Category Archives: Ecology & Conservation (Core and Options)
This is very neat video from NASA, showing carbon dioxide changes over time, with annotations. See a breakdown here.
Over the last couple of years, Discovery’s #SharkWeek event has taken a beating for producing pseudoscience and spectacle over actual educational output that will help shark conservation. From CGI-lame Megalodon junk (they’re extinct already) to ‘Voodoo Sharks’, serious shark-science educators are getting annoyed. Sadly it seems that some of the scientists who appear in the “documentaries” have been duped into taking part, or misquoted: see this piece by David Schiffman (@WhySharksMatter).
Fortunately, there is a lot of actually good content out there. This year, Emily Graslie (@ehmee, scientist, YouTuber and focus of perhaps one of Cosmo’s only proper articles ever), has created a series of five shark videos to entertain… and educate!
*Remedies for bad science. Not remedies made of sharks. That
would be is bad.
This funny (but sweary) John Oliver sketch skewers the non-debate on climate change.
“The debate on climate change should not be whether or not it exists, but what we should do about it.”
With 97% agreement from scientists on the human cause of climate change, are the media skewing the debate with 1:1 representation?
This is connected to the Greenhouse Effect topic resources. Don’t play it in class without listening first – there is some strong langauage.
In the current age of environmental destruction it can be difficult to keep paying attention to the news. But some stories stand out as being real alarm bells, and this very sad piece on the iconic barrier reef highlights a lot of purely human-caused issues. To add to the misery, now the reef is under further threat from destructive dredging and dumping… to make way for shipping lanes for coal mining in Australia. #EpicFail.
MrT’s students: note the image above has a caption and links back to the original source, not to an image hosted on my WordPress. Make sure your writing does the same.
This is a neat animation by The Black Fish (@theblackfishorg) on Ending Overfishing, highlighting issues of overfishing, bycatch, fish-farming and the tensions between science-recommended catches and econonmy-driven catch limits. It connects directly to the Population Ecology option topic.
This video is an excerpt from George Monbiot’s recent TED Talk (posted here a while back), and really sets up the imagery of an ecosystem as it responds to change. A great clip, well suited to starting off the Ecology units.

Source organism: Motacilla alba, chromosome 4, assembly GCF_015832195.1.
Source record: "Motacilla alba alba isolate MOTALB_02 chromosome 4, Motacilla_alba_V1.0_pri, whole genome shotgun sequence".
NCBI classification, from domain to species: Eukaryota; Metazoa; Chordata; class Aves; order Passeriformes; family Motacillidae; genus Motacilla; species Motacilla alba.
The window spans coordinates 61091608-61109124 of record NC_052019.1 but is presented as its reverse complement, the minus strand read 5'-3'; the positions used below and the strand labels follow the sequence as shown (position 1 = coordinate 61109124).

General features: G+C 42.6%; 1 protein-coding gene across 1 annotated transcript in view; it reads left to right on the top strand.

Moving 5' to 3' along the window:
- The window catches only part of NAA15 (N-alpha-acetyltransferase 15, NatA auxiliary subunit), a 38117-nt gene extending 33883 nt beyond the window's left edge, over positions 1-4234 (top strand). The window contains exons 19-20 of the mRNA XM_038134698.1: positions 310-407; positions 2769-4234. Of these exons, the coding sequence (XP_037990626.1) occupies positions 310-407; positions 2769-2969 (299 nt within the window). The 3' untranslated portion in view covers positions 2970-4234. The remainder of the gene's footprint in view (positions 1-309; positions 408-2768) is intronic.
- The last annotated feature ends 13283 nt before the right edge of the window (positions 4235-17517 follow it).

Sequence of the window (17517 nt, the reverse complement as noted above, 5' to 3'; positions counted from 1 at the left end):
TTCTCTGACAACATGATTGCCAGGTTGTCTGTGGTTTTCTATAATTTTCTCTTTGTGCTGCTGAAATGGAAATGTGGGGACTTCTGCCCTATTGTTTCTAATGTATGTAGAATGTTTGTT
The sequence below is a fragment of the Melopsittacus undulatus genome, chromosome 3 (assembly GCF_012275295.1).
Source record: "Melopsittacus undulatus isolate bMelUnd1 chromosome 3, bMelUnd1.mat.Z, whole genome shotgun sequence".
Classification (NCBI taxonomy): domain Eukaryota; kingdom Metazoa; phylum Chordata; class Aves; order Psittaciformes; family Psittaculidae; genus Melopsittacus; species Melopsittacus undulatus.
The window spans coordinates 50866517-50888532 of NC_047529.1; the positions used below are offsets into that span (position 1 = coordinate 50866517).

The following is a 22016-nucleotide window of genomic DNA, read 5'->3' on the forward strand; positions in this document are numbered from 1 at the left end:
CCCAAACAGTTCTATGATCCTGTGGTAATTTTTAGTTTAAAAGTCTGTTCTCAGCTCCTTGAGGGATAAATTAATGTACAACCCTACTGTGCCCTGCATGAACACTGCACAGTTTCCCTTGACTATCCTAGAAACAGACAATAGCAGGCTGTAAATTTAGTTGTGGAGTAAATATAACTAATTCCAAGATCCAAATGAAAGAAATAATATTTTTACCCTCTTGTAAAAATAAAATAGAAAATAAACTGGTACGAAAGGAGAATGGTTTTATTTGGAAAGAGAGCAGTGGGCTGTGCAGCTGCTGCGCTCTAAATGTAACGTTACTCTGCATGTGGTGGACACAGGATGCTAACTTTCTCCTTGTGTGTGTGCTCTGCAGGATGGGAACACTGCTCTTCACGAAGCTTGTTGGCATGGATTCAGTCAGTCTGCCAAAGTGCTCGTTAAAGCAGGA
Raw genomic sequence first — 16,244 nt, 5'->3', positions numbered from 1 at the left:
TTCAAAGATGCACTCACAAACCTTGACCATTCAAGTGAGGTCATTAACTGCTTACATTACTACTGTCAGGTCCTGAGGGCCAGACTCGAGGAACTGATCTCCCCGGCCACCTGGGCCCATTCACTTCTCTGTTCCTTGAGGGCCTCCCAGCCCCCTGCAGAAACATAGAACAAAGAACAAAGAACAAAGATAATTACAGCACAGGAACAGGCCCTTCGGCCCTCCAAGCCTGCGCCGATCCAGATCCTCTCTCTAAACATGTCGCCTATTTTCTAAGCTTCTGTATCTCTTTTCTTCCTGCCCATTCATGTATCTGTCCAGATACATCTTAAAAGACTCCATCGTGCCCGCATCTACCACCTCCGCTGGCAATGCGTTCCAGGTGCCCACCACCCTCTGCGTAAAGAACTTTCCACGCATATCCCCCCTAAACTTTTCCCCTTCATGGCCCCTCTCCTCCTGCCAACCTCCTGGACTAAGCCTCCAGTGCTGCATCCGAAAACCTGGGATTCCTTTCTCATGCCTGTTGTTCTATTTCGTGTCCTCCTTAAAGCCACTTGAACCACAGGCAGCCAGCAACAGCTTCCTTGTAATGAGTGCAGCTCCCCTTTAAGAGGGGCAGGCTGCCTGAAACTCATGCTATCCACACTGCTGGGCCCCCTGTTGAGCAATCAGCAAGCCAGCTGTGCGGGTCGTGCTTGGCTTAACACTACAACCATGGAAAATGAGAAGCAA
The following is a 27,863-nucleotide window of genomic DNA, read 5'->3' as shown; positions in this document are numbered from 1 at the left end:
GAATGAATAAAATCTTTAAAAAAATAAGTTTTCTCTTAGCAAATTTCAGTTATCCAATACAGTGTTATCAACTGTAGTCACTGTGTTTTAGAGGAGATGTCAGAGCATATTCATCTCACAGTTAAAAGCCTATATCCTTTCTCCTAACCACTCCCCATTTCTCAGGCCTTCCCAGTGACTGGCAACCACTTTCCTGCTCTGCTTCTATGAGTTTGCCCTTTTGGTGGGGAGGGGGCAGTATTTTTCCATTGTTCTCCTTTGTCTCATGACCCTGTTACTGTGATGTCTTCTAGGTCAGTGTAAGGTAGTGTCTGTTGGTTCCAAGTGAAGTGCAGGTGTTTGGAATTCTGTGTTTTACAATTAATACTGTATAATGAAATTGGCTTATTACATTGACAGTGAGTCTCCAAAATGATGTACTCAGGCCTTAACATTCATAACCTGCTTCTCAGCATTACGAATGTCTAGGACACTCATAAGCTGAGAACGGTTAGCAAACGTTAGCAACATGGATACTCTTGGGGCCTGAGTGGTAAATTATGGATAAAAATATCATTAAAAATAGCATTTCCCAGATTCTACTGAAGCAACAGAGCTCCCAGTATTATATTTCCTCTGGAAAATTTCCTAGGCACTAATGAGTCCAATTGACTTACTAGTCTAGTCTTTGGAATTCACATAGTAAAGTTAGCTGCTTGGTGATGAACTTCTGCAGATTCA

This TED Talk from Guardian environment writer George Monbiot (@GeorgeMonbiot) makes a compelling argument for rewilding: putting back what we have taken from nature, letting the ecosystems do what they will and allowing the megafauna to re-reshape the ecosystem.
“It offers us the hope that our silent spring can be replaced by a raucous summer.”
The connections across the curriculum here are clear, most notably to 5.1 Ecosystems and HL Option G4: Conservation of Biodiversity. Well worth 15 minutes and could be the stimulus for class discussion.
Here’s an update presentation for 5.5 Classification, including more Creative Commons images and a dominoes game for practicing the plant and animal phyla.
More resources and links are on the main page.
Here is Mark Lynas at Cornell University, with his speech “Time to call out the anti-GMO conspiracy theory.” It runs almost half an hour, though he does have a transcript of the speech on his blog. The connections to IB Biology Genetics & Genetic Engineering here are obvious.
What should be noted for background is Lynas’ own story. In the 1990’s he was a prominent anti-GMO activist, but has recently apologised and is now on a mission to right the wrongs he feels he has done. It has not been easy, and has generated lots of controversy.
“Allowing anti-GMO activists to dictate policymaking on biotechnology is like putting homeopaths in charge of the health service, or asking anti-vaccine campaigners to take the lead in eradicating polio.”
Powerful and provocative stuff – and a great stimulus for discussion and debate. Lynas refers to a lot of studies, claims and organisations in this speech. Students could follow this up with finding out more about each of them.
We might never be able to get students to the absolute truth on GMOs – we may find it difficult ourselves – but it is useful to give some insight into just how delicate the balancing act can be and how cloudy the discussions of ethics in science can get. The issues around GMOs are complex: scientific, political, ethical, economical, environmental. They are far more complex than a couple of short assessment statements in a Biology syllabus can really do justice.
Also recently, a very useful Nature special edition on GM Crops: the Promise & Reality. Look in for some in-depth articles and case-studies, including the true, the false and the still unknown on GM crops.
Nature articles often have presentations of data that can be used for data-based question practice (such as the one to the right – click through to see). Follow the patterns of the DBQ’s and make up your own questions based on different articles:
- Describe the trend in…
- Calculate the difference in…
- Suggest reasons for…
As a Marine Biologist by training, salty water and the things that live in it are close to my heart, which is why I’m happy to be supporting the Marine Conservation Society with their fundraising through my Biology4good project. They do great work on education, outreach, beach cleanups and campaigns. A current (har-har) area of focus is marine conservation zones, which connects neatly to Option G4: Conservation of Biodiversity.
If you like the resources here and like the work they do, please make a donation on my JustGiving page.